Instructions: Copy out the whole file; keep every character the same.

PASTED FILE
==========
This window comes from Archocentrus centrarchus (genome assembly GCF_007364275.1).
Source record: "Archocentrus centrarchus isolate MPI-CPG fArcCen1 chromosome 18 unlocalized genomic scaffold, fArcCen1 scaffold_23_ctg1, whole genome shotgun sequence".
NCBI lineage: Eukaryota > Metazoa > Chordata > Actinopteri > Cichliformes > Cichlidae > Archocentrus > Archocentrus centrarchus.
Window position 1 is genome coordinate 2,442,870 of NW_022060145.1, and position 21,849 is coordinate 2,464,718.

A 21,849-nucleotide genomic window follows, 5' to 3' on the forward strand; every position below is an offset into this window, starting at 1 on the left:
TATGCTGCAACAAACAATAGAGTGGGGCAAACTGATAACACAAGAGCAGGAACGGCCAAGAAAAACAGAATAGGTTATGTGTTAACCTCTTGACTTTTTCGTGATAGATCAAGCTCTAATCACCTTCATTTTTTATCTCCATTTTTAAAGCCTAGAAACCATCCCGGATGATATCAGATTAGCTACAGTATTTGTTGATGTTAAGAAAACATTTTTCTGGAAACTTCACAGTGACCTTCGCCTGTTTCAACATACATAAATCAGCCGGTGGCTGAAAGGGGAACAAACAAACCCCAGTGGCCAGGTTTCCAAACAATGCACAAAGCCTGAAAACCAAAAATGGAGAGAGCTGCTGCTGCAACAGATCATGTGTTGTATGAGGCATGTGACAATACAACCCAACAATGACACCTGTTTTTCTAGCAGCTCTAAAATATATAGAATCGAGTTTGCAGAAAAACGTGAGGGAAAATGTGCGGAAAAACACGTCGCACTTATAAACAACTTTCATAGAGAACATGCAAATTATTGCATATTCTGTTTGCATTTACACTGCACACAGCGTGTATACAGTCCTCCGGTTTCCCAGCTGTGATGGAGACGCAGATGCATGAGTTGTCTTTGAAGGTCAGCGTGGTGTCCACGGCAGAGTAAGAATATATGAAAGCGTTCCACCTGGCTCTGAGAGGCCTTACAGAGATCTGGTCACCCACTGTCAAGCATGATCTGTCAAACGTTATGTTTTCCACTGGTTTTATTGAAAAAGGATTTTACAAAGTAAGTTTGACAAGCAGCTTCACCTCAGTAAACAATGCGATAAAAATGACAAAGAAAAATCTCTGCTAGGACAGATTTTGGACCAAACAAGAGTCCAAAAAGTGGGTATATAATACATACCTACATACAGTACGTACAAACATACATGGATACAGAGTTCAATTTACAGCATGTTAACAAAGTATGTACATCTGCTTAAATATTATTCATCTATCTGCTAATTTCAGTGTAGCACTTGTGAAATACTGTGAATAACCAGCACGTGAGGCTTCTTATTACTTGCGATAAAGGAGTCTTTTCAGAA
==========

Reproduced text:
This window comes from Archocentrus centrarchus (genome assembly GCF_007364275.1).
Source record: "Archocentrus centrarchus isolate MPI-CPG fArcCen1 chromosome 18 unlocalized genomic scaffold, fArcCen1 scaffold_23_ctg1, whole genome shotgun sequence".
NCBI lineage: Eukaryota > Metazoa > Chordata > Actinopteri > Cichliformes > Cichlidae > Archocentrus > Archocentrus centrarchus.
Window position 1 is genome coordinate 2,442,870 of NW_022060145.1, and position 21,849 is coordinate 2,464,718.

A 21,849-nucleotide genomic window follows, 5' to 3' on the forward strand; every position below is an offset into this window, starting at 1 on the left:
TATGCTGCAACAAACAATAGAGTGGGGCAAACTGATAACACAAGAGCAGGAACGGCCAAGAAAAACAGAATAGGTTATGTGTTAACCTCTTGACTTTTTCGTGATAGATCAAGCTCTAATCACCTTCATTTTTTATCTCCATTTTTAAAGCCTAGAAACCATCCCGGATGATATCAGATTAGCTACAGTATTTGTTGATGTTAAGAAAACATTTTTCTGGAAACTTCACAGTGACCTTCGCCTGTTTCAACATACATAAATCAGCCGGTGGCTGAAAGGGGAACAAACAAACCCCAGTGGCCAGGTTTCCAAACAATGCACAAAGCCTGAAAACCAAAAATGGAGAGAGCTGCTGCTGCAACAGATCATGTGTTGTATGAGGCATGTGACAATACAACCCAACAATGACACCTGTTTTTCTAGCAGCTCTAAAATATATAGAATCGAGTTTGCAGAAAAACGTGAGGGAAAATGTGCGGAAAAACACGTCGCACTTATAAACAACTTTCATAGAGAACATGCAAATTATTGCATATTCTGTTTGCATTTACACTGCACACAGCGTGTATACAGTCCTCCGGTTTCCCAGCTGTGATGGAGACGCAGATGCATGAGTTGTCTTTGAAGGTCAGCGTGGTGTCCACGGCAGAGTAAGAATATATGAAAGCGTTCCACCTGGCTCTGAGAGGCCTTACAGAGATCTGGTCACCCACTGTCAAGCATGATCTGTCAAACGTTATGTTTTCCACTGGTTTTATTGAAAAAGGATTTTACAAAGTAAGTTTGACAAGCAGCTTCACCTCAGTAAACAATGCGATAAAAATGACAAAGAAAAATCTCTGCTAGGACAGATTTTGGACCAAACAAGAGTCCAAAAAGTGGGTATATAATACATACCTACATACAGTACGTACAAACATACATGGATACAGAGTTCAATTTACAGCATGTTAACAAAGTATGTACATCTGCTTAAATATTATTCATCTATCTGCTAATTTCAGTGTAGCACTTGTGAAATACTGTGAATAACCAGCACGTGAGGCTTCTTATTACTTGCGATAAAGGAGTCTTTTCAGAA